- Quick refuelling (3 min. for 5 kg) at 700 bar is functional and needs to be demonstrated in daily practice.
- Approval formalities for hydrogen refuelling in Italy have been more complex and time-consuming than those in Germany.
- This calls for initiatives to harmonise approval practices in Europe.
- Fuel cell vehicles (A-Class F-CELL and New Panda) performed very well.
- FCV’s in Italy could be homologated only for storage pressures up to 200 bar. Approval formalities for hydrogen vehilcles also must be harmonised all over Europe.
- There seem to be no fundamental acceptance problems for hydrogen as motor fuel.
- Economic study reveals that at a crude oil price of 90-100 $/barrel and a tax level of €15/GJ hydrogen would be competitive to petrol or diesel based on the same distance driven.
The Zero-Regio Project has demonstrated the workability and problems of fuel cell and hydrogen (FCH) technology in car transport in everyday use. However, there are still important technological breakthroughs that must be achieved for the fuel cell technology to be a realistic option for mass production. Fuel cells and electrolysers share technologies, as an electrolyser in principle is a reverse fuel cell.
For both groups of technologies, it is necessary to find low cost and durable materials that can make them affordable to a wider market segment. Reducing costs of light-weight tanks capable of storing hydrogen under very high pressure and development of other storage technologies are other high priority efforts in research and development.
The actual timing of introduction of hydrogen as a transport fuel is not critical to most of the questions addressed in the study. Actually, most of the socioeconomic benefits of a partial shift from petrol and diesel to hydrogen should rather be seen in the perspective of several decades.
It should also be noted that the hydrogen and fuel cell technologies are developed for other than automotive uses as well. Commercial opportunities for fuel cells are already identified and exploited in 'early' niche markets such as forklifts, in emergency power generators back-up, in portable equipment and in stationary use as combined heat and power units. Synergies between innovative progresses in these different fields must be expected to advance the technology development for Fuel cell electric vehicles.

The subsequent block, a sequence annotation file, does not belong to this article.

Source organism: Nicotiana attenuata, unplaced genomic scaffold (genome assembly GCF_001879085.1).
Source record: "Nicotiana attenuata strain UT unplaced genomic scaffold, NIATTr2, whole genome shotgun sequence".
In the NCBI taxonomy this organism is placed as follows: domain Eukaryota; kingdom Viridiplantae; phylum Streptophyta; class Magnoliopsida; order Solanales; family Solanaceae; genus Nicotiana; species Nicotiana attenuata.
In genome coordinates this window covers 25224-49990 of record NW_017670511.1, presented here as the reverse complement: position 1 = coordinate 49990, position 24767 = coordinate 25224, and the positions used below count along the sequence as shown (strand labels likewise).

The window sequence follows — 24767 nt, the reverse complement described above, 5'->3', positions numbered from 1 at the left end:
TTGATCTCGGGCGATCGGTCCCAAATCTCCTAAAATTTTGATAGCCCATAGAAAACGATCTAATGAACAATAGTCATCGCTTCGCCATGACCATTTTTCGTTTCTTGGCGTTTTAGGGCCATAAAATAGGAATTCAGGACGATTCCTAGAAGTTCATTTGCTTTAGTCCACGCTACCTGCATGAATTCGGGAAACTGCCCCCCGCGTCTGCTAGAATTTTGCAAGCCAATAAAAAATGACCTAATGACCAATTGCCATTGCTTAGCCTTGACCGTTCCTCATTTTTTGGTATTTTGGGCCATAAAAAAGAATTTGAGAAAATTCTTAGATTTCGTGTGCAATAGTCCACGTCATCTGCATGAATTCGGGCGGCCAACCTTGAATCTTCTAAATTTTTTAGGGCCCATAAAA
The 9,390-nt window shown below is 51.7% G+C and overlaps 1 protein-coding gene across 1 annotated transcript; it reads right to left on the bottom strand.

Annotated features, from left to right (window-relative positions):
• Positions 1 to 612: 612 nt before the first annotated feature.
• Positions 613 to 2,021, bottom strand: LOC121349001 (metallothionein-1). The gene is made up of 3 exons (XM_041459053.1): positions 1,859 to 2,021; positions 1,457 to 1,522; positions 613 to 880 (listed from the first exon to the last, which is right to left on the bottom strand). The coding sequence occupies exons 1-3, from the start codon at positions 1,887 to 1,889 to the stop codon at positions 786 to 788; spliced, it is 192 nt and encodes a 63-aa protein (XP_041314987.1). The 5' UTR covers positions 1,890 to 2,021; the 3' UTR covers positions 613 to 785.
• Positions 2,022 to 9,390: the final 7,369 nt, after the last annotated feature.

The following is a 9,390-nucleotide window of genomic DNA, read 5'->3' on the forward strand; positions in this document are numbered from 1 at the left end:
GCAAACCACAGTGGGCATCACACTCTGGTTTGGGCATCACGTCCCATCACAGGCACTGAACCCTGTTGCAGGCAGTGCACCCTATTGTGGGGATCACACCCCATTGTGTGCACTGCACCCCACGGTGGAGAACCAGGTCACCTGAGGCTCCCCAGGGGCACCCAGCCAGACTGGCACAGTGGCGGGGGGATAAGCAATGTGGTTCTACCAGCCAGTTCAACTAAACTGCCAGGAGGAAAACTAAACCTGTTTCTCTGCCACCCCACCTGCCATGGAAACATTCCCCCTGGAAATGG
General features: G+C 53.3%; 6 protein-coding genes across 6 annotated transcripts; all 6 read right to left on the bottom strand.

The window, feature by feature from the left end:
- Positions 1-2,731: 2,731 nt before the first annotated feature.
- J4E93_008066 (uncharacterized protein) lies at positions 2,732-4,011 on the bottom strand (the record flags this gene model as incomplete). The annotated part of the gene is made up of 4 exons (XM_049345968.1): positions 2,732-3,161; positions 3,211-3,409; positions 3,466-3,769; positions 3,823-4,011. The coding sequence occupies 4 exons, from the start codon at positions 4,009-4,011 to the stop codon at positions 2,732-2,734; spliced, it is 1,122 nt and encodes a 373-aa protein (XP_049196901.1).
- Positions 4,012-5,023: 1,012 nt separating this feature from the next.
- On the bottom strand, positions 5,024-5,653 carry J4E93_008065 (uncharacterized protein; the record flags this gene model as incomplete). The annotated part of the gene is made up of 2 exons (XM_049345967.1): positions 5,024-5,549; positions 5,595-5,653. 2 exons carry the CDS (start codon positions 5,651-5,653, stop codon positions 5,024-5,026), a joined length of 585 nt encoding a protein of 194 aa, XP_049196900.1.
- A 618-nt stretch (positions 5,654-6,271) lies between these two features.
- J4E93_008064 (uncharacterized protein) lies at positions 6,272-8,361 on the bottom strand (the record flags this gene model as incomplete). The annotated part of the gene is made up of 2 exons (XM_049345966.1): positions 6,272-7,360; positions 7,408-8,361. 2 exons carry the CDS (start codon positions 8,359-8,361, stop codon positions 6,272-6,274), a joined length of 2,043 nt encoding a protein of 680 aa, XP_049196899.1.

The changes in EU energy taxation rules that would enable and stimulate the economy to produce and use hydrogen could include:
- splitting the fuel taxes in an energy component and a CO2 component;
- taxing all CO2 emissions (and other GHG emissions) that are not subject to the ETS directive at a rate corresponding to the EUA price (e.g., by annual adjustment);
- raising the minimum energy tax to a higher level that could anticipate future increases in the oil and gas price making the most energy intensive economies and sectors more robust to these developments;
- dismantling exemptions, reduced rates and reimbursements of fuel taxes and energy related VAT as well as direct subsidies and environmental cost coverage from government;
- recycling the revenue to the households and industries generating it, but according to other distribution keys (preferably basic needs and value added, respectively);
- transport related taxes can be recycled according to commuting needs (distance from home to job), other taxes as an equal amount per person.